Documentary Review: Welcome To Lagos Pt 1. - My FrontPager

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The documentary Welcome to Lagos depicts the day to day life of a dump and its dwellers, and how they manage to make a living with difficulty, create a semblance of government and work towards achieving much more than they have. The documentary describes an important part of Lagos that is almost never talked about. Eric Obuh nicknamed ‘vocal slender’ who has been in Lagos 28 years since his birth is amongst the main characters of the documentary. He works as a scavenger in Olusosun dump where he picks items to sell from the refuse dump so that he’s able to further his music career and take care of himself. He has ambitions to become to become a major recording artist
The documentary portrays the dump site as a community with everything needed such as restaurants, shops, bars and even the barber’s where people work, how organised the place is, and how they had their own form of democracy by electing a chairman. The people featured in this documentary could easily live anywhere in the world and the big chance is, they would still survive the hardship. Slender who works in the dump site weekdays built himself a place to stay and returns home in Ajegunle during weekends. There are about 500 people fully employed in the dump. There are other people who work in the dump too not just scavengers. 

Mr Joseph Orji who deals with selling and buying copper, zinc, brass, iron, aluminium and slippers to reprocessing companies is a man whose priority is his family. He found love at the dump site with a woman who used to sell food and now has two children. He lives ten minutes walk from the dump site where he rented a one room apartment for him and his family. In Joseph, we also see a story of a man that was left alone to grow up and fend for himself his whole life which explains his passion for taking care of his family. Most of the things in his house are from the things found in the dump site.

The next location was the Oluwanishola cattle market and slaughter yard. Mohammed is a successful cattle broker who was a herdsman from the bush who spoke only Fulani 10 years ago when he first arrived Lagos. He is one of the main traders who convince customers to buy from certain people. He speaks 5 different languages and helps to bargain the cows at affordable prices. On each cow, Mohammed gains 100naira. The slaughter slab produces meat that about 16 million people in the city of Lagos feed on.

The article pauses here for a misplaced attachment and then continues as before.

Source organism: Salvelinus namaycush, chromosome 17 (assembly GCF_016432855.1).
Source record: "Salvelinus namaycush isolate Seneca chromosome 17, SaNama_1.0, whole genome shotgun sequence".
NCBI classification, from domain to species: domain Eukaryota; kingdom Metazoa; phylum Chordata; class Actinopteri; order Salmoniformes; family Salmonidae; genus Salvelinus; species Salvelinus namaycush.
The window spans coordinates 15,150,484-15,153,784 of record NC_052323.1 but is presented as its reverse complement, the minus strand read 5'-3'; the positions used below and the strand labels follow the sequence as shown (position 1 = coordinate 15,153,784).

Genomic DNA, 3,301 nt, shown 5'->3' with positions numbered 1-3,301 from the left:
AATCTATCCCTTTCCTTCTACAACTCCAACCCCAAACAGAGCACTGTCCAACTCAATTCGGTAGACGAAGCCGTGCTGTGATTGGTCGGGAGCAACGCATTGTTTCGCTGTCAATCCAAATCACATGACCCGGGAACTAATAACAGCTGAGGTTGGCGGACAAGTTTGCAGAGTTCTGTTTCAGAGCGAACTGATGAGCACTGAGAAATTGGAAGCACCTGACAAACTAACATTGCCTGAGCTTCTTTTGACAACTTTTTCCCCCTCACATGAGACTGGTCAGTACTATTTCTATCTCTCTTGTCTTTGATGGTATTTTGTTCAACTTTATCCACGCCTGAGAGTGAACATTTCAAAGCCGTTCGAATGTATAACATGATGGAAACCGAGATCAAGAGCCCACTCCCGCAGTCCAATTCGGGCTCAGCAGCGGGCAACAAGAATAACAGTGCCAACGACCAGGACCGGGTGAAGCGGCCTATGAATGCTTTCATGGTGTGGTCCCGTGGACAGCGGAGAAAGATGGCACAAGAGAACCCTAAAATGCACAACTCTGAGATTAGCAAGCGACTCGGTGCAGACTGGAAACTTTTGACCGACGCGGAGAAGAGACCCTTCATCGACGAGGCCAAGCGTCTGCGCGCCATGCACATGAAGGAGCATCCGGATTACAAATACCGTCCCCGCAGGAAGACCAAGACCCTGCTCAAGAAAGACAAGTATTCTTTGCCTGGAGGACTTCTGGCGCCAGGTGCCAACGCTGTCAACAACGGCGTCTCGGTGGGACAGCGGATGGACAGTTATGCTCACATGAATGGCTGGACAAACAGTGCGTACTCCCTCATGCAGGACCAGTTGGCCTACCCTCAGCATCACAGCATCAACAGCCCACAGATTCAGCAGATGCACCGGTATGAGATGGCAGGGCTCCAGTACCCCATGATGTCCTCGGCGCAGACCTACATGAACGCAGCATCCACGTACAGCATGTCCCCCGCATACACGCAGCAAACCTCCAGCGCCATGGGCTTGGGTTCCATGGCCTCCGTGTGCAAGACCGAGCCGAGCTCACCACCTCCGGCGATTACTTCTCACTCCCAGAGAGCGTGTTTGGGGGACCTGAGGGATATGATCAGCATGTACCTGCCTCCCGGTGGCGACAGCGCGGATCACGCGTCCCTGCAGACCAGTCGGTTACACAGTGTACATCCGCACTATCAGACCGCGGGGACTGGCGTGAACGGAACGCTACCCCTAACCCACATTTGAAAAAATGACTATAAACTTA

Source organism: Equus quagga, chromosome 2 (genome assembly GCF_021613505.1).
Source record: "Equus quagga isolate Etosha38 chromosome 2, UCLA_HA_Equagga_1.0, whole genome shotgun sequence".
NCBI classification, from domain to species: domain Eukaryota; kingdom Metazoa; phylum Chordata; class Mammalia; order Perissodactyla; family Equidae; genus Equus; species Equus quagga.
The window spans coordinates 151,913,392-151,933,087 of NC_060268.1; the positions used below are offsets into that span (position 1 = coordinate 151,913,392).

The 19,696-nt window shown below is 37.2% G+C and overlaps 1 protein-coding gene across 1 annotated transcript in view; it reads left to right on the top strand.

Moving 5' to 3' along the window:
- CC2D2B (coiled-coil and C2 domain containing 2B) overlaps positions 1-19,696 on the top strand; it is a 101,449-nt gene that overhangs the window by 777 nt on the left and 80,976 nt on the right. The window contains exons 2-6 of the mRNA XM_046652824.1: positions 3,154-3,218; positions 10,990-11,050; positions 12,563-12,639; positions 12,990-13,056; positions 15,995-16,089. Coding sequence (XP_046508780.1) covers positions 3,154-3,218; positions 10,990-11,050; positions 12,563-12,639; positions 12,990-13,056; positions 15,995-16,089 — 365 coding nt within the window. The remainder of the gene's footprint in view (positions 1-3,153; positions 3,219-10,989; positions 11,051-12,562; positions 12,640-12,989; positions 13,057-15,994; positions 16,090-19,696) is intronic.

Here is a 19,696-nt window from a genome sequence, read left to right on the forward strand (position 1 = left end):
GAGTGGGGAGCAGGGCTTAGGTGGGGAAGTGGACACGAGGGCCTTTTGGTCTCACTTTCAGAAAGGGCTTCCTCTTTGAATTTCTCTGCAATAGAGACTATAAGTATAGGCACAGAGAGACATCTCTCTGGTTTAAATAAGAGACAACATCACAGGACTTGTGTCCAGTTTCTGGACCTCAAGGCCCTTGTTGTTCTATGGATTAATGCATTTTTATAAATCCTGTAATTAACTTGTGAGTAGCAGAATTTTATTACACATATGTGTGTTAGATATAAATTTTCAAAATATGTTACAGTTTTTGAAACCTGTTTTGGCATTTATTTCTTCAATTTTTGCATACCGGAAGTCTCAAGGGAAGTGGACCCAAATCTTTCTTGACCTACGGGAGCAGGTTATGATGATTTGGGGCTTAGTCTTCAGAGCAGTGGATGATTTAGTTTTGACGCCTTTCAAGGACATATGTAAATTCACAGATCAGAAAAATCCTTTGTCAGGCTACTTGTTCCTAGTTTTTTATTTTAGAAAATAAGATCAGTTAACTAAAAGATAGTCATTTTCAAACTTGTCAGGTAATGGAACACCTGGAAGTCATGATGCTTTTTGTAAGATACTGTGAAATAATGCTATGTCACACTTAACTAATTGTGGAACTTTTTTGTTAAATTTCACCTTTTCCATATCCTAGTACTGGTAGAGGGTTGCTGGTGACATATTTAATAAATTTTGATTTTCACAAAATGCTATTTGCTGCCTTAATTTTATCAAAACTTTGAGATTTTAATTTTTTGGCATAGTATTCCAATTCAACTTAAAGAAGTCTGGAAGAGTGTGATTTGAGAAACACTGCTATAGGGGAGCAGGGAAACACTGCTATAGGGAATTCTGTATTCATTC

The first part of the animal that is sold is the digestive system. Every other part is divided and resourceful, so nothing is wasted. The only bit that is thrown away is the skin. The hooves get sold to the shoemakers, the horns get turned into plastic for television sets and even the content of the stomach is sold for fertiliser. 
Gabriel who was straight out of Agricultural College saw how blood was being washed into the river at the slab and decided to create an opportunity from it. The end product of the animal blood is feed for commercial chicken.
The Purpose of this documentary looks past the dirt and filth and see the strength and indomitable human spirit in these men and women as they craft their own life stories.

    ● One take that I find really interesting is the description of life on the dump as political philosophy advocating only minimal state interventions in the lives of citizens in action; ‘Not only did the scavengers sell on any rubbish of any value, but a market arose to satisfy their own needs; the tip had a cafĂ© and even a manicurist, and at the nearby cattle market, every part of the cow except the hair was used for profit; even the blood that would otherwise drain away was scooped up and turned into chicken feed. In this sense, we saw the free market in its perfect form: sole traders exploiting every tiny profit opportunity; the minute division of labour, hard work, energy and entrepreneurship; the lack of waste. We also saw that the market policed itself. The scavengers claimed that they trusted each other. They need the state to solve their disputes’.  
    ● The health of the different people who live in the dump. The fumes from other dangerous gas they inhale but think will do them no harm. The human body is funny and who knows what could be going on in there?
  ● In these people, the beauty of humanity was portrayed when they rallied to help Eric get out of trouble. They became his family though they were not afraid to let him know they were not happy with his actions by getting into a fight which caused a colleague his eye. He was punished, wasn’t allowed to work for a month. It is only those that care, that correct.
● The fact that Eric Obuh didn’t tell his friends that he works as a scavenger in a dump site wasn’t a big deal. He was trying to protect his self-esteem and have the ability to talk amongst friends. He didn’t want to be looked down upon.
● The focus was not on Corruption or the negative things Nigerians seem to be known for. The documentary portrays a dump site which may not be the best place to show Nigerians but in this filth, you see the heart of many Nigerians who are willing to achieve the best and are hard working.
● The only one who tried to help himself to other people’s thing was taught a lesson. He was lucky not to get jungle justice.

                         The sound of the documentary was good. The camera angle had certain issues considering the fact that the characters had to hold the cameras at some point and couldn’t get the perfect angles.

 ● The cow blood that is cooked and final stage is chicken feed.
 ● The things that Mr Joseph collected from the dump that made up the main things in his house.
 ● The pride they take in working at the dump to earn an honest living.

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